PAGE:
The movie “Gladiator” is at the top of my list of favorite films.
For those who missed this one for fear of too much gore, let me sanitize the tragedy that unfolds in the movie. Maximus is general of the legions of Rome fighting against the barbarians to the north – the Germanic tribes. Marcus Aurelius, the aging emperor, wishes that the heroic Maximus would take over the running of the Empire when he is gone and tells Maximus this wish.
But the Emperor has a son named Commodus, a ruthless and valueless son who believes the title of Emperor belongs to him through birthright. I am not giving you a spoiler alert because after all, this movie was released in 2000. You have had plenty of chance to see it… The movie shows the murder of the Emperor by the villainous son, the enslavement of Maximus, who becomes a gladiator slated for death, and his rise to avenge the Emperor’s death in a valiant lunge at the usurping ruler – Commodus – killing him and freeing the empire for democracy and rule by the Senate.
By now you are probably wondering what this has to do with family businesses. Plenty. Your business is your kingdom, your legacy.
Often, children are very capable of working their way into the organization and succeeding the owners. But sometimes they aren’t. Sometimes the legacy is better served by an outsider – thus, The Maximus Effect.
This is not implying a regent role: this is suggesting total control and a new direction. The outsider who steps in would do so permanently.
All parents try to raise their children with values reflecting their own. Most of the time, these values stick and when it comes to morality and ethics, the child is a natural, albeit imperfect (meaning not identical) reflection of the parents. In this way, we all carry a bit of legacy with us, regardless of whether the family we were born into was lucky enough to have a business. I reflect my parents, and my children reflect me. Not perfectly, but enough to know whether they were raised right.
But sometimes the teaching fails. Whether the spawn is affected by hubris, jealousy, or some other personal conflict, it matters not. The best direction leads to devastating consequences, and when a family business is involved, this spells disaster for the legacy and often the firm.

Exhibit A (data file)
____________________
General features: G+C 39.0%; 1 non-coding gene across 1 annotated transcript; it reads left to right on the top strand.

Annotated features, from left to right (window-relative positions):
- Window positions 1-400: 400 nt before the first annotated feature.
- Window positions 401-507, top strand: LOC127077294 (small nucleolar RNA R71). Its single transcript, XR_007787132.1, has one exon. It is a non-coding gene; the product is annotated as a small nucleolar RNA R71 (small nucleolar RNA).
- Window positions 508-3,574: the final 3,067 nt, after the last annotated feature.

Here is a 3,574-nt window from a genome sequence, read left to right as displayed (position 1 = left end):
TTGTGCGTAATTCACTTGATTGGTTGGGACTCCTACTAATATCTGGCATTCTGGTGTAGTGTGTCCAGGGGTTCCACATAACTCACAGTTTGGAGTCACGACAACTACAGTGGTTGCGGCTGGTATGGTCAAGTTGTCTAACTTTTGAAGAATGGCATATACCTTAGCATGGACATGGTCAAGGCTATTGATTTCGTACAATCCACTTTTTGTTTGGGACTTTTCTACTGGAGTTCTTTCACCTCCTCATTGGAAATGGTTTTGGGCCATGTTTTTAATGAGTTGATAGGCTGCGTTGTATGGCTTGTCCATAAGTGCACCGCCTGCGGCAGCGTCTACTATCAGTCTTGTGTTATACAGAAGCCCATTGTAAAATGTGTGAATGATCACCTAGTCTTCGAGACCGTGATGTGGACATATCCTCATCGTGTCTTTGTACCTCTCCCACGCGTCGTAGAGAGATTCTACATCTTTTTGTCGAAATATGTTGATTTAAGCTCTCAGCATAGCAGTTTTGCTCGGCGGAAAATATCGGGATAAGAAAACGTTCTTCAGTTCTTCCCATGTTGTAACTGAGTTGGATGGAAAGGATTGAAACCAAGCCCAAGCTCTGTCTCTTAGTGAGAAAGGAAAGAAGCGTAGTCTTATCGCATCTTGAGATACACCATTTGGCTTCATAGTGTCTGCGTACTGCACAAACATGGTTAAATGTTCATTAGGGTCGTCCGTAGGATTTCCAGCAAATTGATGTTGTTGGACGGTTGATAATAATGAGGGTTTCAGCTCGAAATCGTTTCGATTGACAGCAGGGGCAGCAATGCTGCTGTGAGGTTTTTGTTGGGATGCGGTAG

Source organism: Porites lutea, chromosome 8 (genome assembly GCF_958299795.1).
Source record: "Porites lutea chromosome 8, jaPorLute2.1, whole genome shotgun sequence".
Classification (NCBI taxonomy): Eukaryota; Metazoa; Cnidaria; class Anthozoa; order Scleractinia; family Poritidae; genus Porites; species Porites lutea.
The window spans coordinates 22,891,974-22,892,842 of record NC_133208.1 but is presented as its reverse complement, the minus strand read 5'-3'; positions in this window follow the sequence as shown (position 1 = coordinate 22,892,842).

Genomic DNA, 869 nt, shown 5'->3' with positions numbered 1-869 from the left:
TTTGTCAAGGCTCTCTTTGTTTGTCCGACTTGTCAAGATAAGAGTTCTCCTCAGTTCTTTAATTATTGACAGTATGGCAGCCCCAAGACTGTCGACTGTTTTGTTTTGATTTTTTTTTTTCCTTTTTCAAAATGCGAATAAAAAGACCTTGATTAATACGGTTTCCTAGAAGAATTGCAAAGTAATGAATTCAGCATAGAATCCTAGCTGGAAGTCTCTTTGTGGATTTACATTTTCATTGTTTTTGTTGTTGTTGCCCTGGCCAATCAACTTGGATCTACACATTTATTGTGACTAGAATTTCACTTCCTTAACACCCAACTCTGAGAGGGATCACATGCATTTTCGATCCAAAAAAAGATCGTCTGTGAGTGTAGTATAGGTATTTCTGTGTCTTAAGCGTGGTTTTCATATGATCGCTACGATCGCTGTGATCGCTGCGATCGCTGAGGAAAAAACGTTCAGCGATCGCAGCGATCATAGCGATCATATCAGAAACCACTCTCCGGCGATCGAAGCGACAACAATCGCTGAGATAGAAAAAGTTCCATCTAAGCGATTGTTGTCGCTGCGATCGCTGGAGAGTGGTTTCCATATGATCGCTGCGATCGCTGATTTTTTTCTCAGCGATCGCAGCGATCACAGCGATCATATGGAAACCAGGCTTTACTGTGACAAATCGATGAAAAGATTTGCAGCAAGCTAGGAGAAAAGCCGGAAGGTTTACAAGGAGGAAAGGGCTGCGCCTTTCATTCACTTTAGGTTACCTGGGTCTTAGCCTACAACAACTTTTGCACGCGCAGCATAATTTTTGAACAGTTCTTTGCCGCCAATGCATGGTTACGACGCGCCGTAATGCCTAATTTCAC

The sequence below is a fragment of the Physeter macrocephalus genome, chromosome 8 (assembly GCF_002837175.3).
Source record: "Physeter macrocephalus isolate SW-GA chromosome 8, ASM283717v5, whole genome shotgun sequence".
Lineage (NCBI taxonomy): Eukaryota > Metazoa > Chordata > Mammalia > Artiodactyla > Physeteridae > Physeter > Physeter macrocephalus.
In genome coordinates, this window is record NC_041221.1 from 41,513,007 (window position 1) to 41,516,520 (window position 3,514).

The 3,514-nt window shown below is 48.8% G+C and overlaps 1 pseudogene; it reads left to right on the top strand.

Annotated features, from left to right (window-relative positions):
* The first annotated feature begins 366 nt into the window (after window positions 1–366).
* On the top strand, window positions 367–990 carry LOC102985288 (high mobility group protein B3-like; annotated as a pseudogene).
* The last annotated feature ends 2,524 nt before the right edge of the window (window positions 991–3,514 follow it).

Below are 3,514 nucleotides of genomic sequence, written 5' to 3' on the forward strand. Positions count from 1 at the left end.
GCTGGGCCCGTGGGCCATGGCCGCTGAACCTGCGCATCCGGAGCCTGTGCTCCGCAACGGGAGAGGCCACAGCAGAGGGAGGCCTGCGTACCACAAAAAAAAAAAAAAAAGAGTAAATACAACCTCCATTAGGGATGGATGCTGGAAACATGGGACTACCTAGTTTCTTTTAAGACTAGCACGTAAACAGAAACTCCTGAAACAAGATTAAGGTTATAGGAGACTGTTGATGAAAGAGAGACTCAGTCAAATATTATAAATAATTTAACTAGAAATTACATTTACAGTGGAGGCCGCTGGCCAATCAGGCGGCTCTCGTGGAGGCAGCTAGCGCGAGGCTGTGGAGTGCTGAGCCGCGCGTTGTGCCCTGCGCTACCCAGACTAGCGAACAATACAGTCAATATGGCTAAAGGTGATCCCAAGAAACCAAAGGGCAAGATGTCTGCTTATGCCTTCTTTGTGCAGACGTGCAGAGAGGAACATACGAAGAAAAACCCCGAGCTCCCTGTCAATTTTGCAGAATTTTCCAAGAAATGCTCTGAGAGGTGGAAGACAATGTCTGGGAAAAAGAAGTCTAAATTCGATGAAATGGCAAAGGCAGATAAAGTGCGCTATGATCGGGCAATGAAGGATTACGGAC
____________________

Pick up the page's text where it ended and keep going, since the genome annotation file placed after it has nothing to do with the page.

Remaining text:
The interesting part of this is the vexing conflict the owner must go through, torn by the emotion of a child and a plan gone wrong, and a legacy that ends with him/her. All too often, business owners choose blood over what is best for the firm. On those rare occasions when an owner is able to see clearly with a 20/20 lens, the conflict is no less painful. It requires the owner to swallow pride and in the end put what is best for the firm above all else. It means the owner must turn their back on their children for the sake of the company and all the stakeholders.
Think of the conflict that must go on in the mind of the owner in these situations. “Could the next generation be better at managing than they have demonstrated thus far? Could I be wrong in assessing character?”
The other side of that is, “Can I set aside my own self-interest for the betterment of the firm? What if the new person in control is no better than the next generation would have been?”
The emperor Marcus Aurelius made his decision known privately to Maximus until it was time to let his son know his true intentions. This conversation did not go well, leading ultimately to his assassination at the hands of a power-thirsty son. Marcus seemed like a good ruler, with the exception of his attacks on some of my German ancestors… but he made one fatal decision. No, not the one to bypass his son. But rather, not to communicate his intent all along.
This is the Achilles’ heel (mixing my historical references in an attempt to make my point). The owner of the firm should be transparent, especially as a parent. Surprising a daughter or son later in their life is not a good plan. All too often, owners leave tough decisions until it is too late or fail to properly groom the decision over a long period of time. Just like the stock market responds unfavorably to surprises, so, too, is it human nature to respond poorly when the plan has not been clearly articulated over time.
Would Commodus have responded differently if his father had groomed him for the eventuality of another taking the throne? Possibly not – but that is the Roman Empire. This is Wisconsin.
Here and today, the owner owes it to the firm, the current employees, the customers and other identified stakeholders to turn the family business over to the most qualified. With the steady grooming hand of the owner over years, this most likely will be their child – the next generation – but the statistics are daunting, showing the failure rate of that next generation. Even with the ablest of forethought and guidance, the family business is likely to fail with transition. With 75-80 percent of U.S. GDP depending upon family businesses to survive transition, it is important that we do everything possible to assist in the grooming and tutelage of this next generation of business leaders.
Rarely do we see an outsider so beloved and so humble that the owner has a crystal clear decision. The movie “Gladiator” refers to Maximus as the “stoic philosopher.” I am not sure that trait is best for running a family business, but his other traits – integrity and loyalty – are probably what the emperor was seeing all along.
The Maximus Effect makes choosing family first a complex issue, even if you are the emperor.
After all, you have your whole kingdom to look out for, and you will decide its entire future direction with this one decision.
-David Borst, Ed.D., is executive director and chief operating officer of the Family Business Legacy Institute LLC.